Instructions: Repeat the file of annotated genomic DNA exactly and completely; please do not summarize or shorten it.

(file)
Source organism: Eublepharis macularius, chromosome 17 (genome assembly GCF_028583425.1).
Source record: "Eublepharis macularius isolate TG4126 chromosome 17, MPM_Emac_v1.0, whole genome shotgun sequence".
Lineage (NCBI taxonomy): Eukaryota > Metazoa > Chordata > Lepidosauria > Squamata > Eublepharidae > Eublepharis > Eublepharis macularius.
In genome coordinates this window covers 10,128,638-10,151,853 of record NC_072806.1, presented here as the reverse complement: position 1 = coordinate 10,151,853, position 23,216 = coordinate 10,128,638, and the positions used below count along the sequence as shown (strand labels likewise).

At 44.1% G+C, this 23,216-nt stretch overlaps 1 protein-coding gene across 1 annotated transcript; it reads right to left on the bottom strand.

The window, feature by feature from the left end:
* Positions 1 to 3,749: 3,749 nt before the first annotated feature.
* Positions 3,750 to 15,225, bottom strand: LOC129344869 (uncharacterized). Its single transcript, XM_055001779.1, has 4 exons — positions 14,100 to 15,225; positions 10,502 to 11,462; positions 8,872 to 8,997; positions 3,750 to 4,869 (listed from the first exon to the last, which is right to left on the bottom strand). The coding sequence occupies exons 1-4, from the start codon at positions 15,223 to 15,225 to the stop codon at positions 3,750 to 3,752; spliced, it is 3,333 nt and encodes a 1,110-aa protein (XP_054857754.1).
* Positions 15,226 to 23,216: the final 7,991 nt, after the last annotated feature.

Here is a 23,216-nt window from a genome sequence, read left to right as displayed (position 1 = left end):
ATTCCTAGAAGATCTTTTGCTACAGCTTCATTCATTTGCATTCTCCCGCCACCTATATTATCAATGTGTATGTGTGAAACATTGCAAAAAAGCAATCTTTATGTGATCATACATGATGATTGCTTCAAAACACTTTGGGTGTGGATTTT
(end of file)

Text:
Source organism: Eublepharis macularius, chromosome 17 (genome assembly GCF_028583425.1).
Source record: "Eublepharis macularius isolate TG4126 chromosome 17, MPM_Emac_v1.0, whole genome shotgun sequence".
Lineage (NCBI taxonomy): Eukaryota > Metazoa > Chordata > Lepidosauria > Squamata > Eublepharidae > Eublepharis > Eublepharis macularius.
In genome coordinates this window covers 10,128,638-10,151,853 of record NC_072806.1, presented here as the reverse complement: position 1 = coordinate 10,151,853, position 23,216 = coordinate 10,128,638, and the positions used below count along the sequence as shown (strand labels likewise).

At 44.1% G+C, this 23,216-nt stretch overlaps 1 protein-coding gene across 1 annotated transcript; it reads right to left on the bottom strand.

The window, feature by feature from the left end:
* Positions 1 to 3,749: 3,749 nt before the first annotated feature.
* Positions 3,750 to 15,225, bottom strand: LOC129344869 (uncharacterized). Its single transcript, XM_055001779.1, has 4 exons — positions 14,100 to 15,225; positions 10,502 to 11,462; positions 8,872 to 8,997; positions 3,750 to 4,869 (listed from the first exon to the last, which is right to left on the bottom strand). The coding sequence occupies exons 1-4, from the start codon at positions 15,223 to 15,225 to the stop codon at positions 3,750 to 3,752; spliced, it is 3,333 nt and encodes a 1,110-aa protein (XP_054857754.1).
* Positions 15,226 to 23,216: the final 7,991 nt, after the last annotated feature.

Here is a 23,216-nt window from a genome sequence, read left to right as displayed (position 1 = left end):
ATTCCTAGAAGATCTTTTGCTACAGCTTCATTCATTTGCATTCTCCCGCCACCTATATTATCAATGTGTATGTGTGAAACATTGCAAAAAAGCAATCTTTATGTGATCATACATGATGATTGCTTCAAAACACTTTGGGTGTGGATTTT